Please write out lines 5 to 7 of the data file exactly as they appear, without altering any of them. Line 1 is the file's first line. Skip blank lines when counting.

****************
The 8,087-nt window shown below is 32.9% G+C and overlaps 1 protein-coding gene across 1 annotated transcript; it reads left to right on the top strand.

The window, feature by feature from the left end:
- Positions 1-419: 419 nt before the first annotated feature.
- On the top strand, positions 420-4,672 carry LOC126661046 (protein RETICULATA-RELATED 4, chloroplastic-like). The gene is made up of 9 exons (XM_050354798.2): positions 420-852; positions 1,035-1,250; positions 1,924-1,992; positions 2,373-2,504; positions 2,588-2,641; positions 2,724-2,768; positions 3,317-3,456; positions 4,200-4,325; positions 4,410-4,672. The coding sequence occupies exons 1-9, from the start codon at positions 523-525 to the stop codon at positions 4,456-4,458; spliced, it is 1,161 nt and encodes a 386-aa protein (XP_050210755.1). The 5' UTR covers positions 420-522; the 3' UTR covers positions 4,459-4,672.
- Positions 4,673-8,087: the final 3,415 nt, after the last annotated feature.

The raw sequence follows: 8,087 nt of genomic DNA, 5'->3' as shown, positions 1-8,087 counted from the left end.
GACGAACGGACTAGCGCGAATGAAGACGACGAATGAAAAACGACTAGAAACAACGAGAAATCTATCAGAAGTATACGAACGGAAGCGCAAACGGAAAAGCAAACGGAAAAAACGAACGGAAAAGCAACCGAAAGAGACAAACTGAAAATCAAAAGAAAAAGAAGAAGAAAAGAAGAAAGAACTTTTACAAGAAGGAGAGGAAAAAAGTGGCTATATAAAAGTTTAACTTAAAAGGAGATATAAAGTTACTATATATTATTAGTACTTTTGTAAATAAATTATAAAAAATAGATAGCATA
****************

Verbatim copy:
- Positions 4,673-8,087: the final 3,415 nt, after the last annotated feature.

The raw sequence follows: 8,087 nt of genomic DNA, 5'->3' as shown, positions 1-8,087 counted from the left end.
GACGAACGGACTAGCGCGAATGAAGACGACGAATGAAAAACGACTAGAAACAACGAGAAATCTATCAGAAGTATACGAACGGAAGCGCAAACGGAAAAGCAAACGGAAAAAACGAACGGAAAAGCAACCGAAAGAGACAAACTGAAAATCAAAAGAAAAAGAAGAAGAAAAGAAGAAAGAACTTTTACAAGAAGGAGAGGAAAAAAGTGGCTATATAAAAGTTTAACTTAAAAGGAGATATAAAGTTACTATATATTATTAGTACTTTTGTAAATAAATTATAAAAAATAGATAGCATA